I was speaking to my friend Charlotte the other day. When I say friend, I mean one of the clinicians who had the most profound effect on my career and one of the people I look up to most in dentistry.
A total heroine.
As always, I was asking for advice and as always, the advice was brilliant.
I was chatting to her about who we might invite next year for one of the two Campbell Academy Masterclasses we provide each year (Charlotte has already presented a Masterclass on occlusion in implant dentistry) and she was explaining to me the principle of ‘backing off’ which she feels is now becoming a ‘thing’ worldwide in dentistry in terms of treating older patients in the older dentition.
It’s been a long time now that I’ve been suggesting that we’re running out of full arch reconstructions and certainly a demographic that can afford full arch reconstructions because there is a disconnect between income and poor oral health.
Many of the people in society who would require a full arch reconstruction would never have the facility to pay for it and the group of people whose teeth were bad post-war who then made enough money to store up a good pension are definitely running out.
There is also the evidence to suggest that full arch reconstructions come with extraordinary baggage, complications and difficulties over a long period of time and in some cases are almost unmanageable to deal with for elderly patients.
So, welcome to the concept of ‘backing off’.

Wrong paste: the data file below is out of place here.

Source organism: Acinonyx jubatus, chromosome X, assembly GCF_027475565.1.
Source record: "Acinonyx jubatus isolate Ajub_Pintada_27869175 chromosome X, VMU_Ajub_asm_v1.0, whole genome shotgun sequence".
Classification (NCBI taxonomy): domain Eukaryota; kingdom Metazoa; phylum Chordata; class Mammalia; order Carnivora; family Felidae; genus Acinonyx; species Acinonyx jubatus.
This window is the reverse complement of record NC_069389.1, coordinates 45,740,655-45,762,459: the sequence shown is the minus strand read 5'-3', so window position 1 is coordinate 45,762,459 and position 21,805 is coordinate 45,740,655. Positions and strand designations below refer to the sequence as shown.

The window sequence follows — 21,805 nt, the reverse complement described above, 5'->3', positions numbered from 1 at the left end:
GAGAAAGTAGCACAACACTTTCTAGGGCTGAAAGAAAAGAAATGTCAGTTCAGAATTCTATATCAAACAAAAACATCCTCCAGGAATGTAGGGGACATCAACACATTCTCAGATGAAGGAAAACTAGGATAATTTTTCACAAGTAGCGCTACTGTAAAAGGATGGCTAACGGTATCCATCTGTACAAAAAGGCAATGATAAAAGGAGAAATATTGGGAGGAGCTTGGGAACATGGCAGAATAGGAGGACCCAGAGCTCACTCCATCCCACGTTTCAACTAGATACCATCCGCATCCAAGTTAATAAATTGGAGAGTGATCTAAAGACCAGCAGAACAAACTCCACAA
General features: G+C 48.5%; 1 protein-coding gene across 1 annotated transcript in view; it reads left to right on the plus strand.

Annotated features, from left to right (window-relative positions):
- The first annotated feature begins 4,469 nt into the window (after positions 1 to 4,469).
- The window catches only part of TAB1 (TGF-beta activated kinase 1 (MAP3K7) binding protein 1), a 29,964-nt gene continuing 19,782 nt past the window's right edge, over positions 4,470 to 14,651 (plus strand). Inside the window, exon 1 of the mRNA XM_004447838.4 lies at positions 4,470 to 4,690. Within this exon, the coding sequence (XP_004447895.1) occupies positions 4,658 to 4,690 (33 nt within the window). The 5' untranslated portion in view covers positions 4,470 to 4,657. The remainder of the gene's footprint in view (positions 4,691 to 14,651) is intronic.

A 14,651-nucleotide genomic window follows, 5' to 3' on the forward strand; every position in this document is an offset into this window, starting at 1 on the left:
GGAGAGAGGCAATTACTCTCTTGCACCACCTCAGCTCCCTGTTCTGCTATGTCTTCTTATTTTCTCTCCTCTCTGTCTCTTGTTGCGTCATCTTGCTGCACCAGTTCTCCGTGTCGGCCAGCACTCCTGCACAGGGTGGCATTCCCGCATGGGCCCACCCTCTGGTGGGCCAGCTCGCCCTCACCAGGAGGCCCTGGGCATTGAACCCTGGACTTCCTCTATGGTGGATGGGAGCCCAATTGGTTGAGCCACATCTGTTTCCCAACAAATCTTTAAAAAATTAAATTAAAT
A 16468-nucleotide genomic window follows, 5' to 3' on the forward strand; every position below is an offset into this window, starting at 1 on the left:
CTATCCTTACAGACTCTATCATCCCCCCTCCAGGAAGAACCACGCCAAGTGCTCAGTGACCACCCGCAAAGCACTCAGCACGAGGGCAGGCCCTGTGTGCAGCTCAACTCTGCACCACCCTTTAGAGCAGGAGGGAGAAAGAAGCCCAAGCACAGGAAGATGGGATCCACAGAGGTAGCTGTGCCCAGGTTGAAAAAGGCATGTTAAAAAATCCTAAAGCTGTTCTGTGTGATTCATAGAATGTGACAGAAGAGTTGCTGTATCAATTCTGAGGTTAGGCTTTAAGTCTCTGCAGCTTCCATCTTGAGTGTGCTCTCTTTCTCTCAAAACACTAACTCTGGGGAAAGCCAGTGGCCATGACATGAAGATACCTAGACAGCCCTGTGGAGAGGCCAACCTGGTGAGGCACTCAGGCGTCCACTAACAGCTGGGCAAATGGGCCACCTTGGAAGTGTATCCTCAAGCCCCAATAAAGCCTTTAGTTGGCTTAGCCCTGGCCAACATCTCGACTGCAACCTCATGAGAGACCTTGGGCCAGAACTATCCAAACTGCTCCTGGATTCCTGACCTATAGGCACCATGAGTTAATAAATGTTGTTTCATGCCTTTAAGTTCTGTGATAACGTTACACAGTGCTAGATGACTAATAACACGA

‘Backing off’ is doing the least amount of treatment in elderly patients to gain the maximum effect. From patching things up, to root filling stumps, to making great partial dentures. Clearly implants play a role in that but the role that they play where all the teeth were extracted in an 85-year-old and a full arch reconstruction carried out with a fixed restoration is going, going, gone.
The discussions about what is the minimum we can do for the maximum effect take time, consideration and expertise across many field and that’s where the complexity lies.
Some of the work can be carried out by excellent General Dental Practitioners working in isolation, but some of the stuff is complicated and needs multi-disciplinary approaches.
Often the decision from a multi-disciplinary approach is to do as little as possible and I believe this is a concept that will work its way through health care now, in terms of orthopaedic surgery, oncology surgery and all other aspects of care.
We’ve shown that we can go as complex as possible but should we do that?
This type of approach leads to more satisfied patients and dentists with better long-term results and is a movement much more back to the ethos of ‘do no harm’
I am still in discussion with people who could come and talk about this but one of next year’s Masterclasses is likely to be on that topic to give us all strategies on how to ‘back off’
I guess the big difficulty is how that fits into a world where many dentists still have to fund their shiny, bright objects.
Perhaps they’ll have to start charging for their advice instead of their dentistry.
Blog Post Number: 1736